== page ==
The mission of the Seventh-day Adventist Church is fulfilled as spirit-led people cooperate with God in serving and ministering to others. This heart-to-heart ministry is the lifeblood of the church. One of the key roles of institutional entities is to support full-time workers God has called as they use their gifts for the Master.
In harmony with this purpose, Objective 8 of the Seventh-day Adventist Church’s strategic plan is “to strengthen the discipleship role of pastors, teachers, and other frontline workers and provide them with regular growth opportunities.”
Individuals called to full-time ministry are not superheroes. While blessed with God-given gifts and talents, they, just like anyone else, are affected by the challenges and pressures of ministry, isolation, living cross-culturally, and other issues related to a life of service in this sinful world.
It is vital that our institutions support pastors, teachers and missionaries ministering in these challenging days just before Jesus returns. As church leaders recognize the part they play in strengthening frontline workers, we hope to see “evidence that most pastors and teachers feel supported by church members and by conference administrators, continue to feel called to ministry, and are engaging in continuing education and development.” (KPI 8.1)
God calls workers from every background and stage of life. Like Peter, called from the Galilean fishing industry to “fish for men” (Luke 5:10), or Matthew, who gave up his Roman tax collection booth (Matthew 9:9), God still needs men and women today to serve in ministerial, educational, and professional capacities. As Christ’s representatives, it is the Church’s responsibility to help train and equip them to achieve standards of ministerial qualification and competency.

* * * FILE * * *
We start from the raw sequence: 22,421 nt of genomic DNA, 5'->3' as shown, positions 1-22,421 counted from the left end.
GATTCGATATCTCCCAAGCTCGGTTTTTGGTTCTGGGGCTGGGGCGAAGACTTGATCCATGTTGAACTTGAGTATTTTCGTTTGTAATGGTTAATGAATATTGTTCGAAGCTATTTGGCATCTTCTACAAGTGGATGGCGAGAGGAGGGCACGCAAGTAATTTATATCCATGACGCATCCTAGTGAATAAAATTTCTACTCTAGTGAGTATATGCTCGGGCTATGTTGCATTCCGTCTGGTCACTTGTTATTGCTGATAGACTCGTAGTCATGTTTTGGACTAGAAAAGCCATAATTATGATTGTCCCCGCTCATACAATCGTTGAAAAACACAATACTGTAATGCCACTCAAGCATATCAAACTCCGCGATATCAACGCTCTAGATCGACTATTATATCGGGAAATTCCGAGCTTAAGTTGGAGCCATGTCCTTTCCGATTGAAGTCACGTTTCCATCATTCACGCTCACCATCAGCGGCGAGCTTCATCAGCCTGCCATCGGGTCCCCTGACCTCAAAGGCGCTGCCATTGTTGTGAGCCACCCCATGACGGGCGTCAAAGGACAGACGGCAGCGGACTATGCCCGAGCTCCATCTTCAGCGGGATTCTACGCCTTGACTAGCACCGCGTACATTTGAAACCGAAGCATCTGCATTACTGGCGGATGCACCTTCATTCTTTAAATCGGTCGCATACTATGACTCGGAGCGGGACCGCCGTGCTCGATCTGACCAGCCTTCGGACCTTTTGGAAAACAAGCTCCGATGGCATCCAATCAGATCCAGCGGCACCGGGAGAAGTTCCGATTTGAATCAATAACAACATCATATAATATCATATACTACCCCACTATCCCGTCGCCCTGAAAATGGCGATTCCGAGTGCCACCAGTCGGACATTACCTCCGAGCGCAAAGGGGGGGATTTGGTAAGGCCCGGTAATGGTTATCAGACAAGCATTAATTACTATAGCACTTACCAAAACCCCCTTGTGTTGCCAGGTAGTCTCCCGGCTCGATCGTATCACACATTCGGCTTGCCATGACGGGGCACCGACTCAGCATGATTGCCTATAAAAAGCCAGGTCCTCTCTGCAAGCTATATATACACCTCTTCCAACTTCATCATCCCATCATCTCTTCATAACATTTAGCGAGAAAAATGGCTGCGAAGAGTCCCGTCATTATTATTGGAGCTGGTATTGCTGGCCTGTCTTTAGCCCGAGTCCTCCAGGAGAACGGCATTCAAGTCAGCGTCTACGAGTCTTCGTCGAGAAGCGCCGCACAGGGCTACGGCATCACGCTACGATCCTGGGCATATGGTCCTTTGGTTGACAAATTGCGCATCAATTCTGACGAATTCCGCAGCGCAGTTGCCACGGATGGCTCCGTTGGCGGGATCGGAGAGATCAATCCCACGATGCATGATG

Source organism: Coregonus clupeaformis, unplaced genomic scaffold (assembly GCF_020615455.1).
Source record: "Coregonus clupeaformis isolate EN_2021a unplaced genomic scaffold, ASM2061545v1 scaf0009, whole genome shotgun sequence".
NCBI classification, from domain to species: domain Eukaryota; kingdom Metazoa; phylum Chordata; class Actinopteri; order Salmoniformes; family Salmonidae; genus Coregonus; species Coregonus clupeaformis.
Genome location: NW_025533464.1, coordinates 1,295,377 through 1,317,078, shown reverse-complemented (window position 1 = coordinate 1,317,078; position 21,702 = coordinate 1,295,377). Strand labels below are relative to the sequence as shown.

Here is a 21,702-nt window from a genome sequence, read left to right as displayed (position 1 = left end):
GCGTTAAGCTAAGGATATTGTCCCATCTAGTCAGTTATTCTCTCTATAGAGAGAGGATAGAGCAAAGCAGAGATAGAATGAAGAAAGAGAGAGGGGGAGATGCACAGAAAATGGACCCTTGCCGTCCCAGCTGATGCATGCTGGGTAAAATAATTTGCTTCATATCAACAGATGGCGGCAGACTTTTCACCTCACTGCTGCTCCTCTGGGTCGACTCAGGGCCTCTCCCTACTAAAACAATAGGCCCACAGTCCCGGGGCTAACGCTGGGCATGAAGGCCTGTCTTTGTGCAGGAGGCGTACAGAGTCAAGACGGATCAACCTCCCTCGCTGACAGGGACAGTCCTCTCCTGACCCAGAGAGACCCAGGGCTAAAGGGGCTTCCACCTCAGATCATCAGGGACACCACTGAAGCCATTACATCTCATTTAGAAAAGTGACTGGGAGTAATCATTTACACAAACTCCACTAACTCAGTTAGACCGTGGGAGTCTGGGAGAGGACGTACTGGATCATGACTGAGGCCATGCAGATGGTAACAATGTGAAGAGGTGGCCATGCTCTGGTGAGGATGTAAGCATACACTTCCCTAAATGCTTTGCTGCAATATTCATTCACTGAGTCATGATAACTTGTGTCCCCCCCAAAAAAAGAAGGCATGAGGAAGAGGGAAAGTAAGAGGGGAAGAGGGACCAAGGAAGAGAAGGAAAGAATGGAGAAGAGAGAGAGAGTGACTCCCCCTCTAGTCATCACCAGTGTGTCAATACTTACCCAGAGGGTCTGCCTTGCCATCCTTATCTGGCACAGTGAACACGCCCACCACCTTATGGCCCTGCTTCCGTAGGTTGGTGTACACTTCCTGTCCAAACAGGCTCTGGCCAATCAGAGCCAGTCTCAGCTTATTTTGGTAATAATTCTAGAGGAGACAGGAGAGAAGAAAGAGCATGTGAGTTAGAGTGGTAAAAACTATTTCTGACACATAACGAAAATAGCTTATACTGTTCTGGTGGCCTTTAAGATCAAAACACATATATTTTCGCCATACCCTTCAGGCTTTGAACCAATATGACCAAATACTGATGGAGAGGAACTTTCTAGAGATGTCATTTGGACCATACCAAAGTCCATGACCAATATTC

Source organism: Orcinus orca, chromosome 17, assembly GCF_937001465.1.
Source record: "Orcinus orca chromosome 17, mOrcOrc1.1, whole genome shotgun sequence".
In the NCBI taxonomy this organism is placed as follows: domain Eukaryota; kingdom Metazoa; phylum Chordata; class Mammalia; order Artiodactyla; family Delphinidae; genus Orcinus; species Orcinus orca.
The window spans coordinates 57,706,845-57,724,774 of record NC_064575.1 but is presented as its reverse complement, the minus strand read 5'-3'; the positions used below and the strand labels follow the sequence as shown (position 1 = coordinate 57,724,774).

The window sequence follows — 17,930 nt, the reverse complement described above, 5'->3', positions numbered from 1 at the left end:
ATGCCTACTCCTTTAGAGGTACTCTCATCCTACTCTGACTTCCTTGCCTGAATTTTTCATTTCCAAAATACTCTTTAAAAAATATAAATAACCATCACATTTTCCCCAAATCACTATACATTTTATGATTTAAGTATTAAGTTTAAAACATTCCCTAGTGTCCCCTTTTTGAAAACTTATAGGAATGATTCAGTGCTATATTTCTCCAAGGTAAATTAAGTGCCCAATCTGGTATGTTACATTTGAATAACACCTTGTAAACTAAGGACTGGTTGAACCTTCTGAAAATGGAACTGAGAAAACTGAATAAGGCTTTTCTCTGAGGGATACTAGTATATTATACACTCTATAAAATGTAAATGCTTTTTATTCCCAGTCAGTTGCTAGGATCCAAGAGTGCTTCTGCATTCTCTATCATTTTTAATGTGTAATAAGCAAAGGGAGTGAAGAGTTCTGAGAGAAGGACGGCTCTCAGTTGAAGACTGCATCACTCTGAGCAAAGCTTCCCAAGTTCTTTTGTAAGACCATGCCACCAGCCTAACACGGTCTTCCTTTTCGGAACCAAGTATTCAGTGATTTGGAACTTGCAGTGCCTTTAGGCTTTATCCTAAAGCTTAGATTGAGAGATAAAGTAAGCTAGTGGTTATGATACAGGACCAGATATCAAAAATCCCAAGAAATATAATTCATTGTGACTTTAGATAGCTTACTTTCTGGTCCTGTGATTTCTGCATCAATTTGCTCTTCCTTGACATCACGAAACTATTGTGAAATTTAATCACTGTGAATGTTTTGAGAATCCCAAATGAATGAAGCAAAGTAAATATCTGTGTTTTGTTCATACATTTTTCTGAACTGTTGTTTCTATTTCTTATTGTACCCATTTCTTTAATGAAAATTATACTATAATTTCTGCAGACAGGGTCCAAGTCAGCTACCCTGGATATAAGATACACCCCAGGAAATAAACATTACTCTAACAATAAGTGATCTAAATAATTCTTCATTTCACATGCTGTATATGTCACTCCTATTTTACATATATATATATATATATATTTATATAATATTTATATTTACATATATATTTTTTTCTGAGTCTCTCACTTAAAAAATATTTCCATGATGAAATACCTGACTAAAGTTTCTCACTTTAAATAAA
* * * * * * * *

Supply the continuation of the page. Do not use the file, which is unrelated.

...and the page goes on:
The Board of Ministerial and Theological Education (BMTE) is a helpful entity that serves the needs of each division of the World Church and supports the broader church in the development and promotion of theological and ministerial educational standards. KPI 8.2 encourages institutions to ensure that ministers “with limited Seventh-day Adventist education are working to complete course work necessary to meet their local BMTE requirements.”
In places where the Church is beginning to grow and mature, frontline workers provide a critical piece of the Church’s mission strategy. These workers may not consistently have the support they need to help them to flourish in their challenging field of labor. Church leaders need to make sure that frontline workers have opportunities “to deepen their passion for and broaden their experience of mission.” (KPI 8.2)
Adventist Church co-founder Ellen G. White recognized this when she wrote: “The forces for good among. . .members of the church cannot be developed and brought into proper working order without careful planning and systematic training. And as these workers are developed, they must be given the wise, helpful supervision of experienced leaders. They should not be left to struggle along alone, unaided” (Review and Herald, October 22, 1914). As the apostle Paul pointed out in his first letter to the Corinthians: “Let all things be done in decency and in order.” I Corinthians 14:40
Learning from other experienced workers, observing how projects in different contexts have been successfully organized and operated, or simply being ministered to through spiritual retreat with others, will increase our workers’ competence, dedication, inspiration, and spiritual strength for the ministry to which they are called.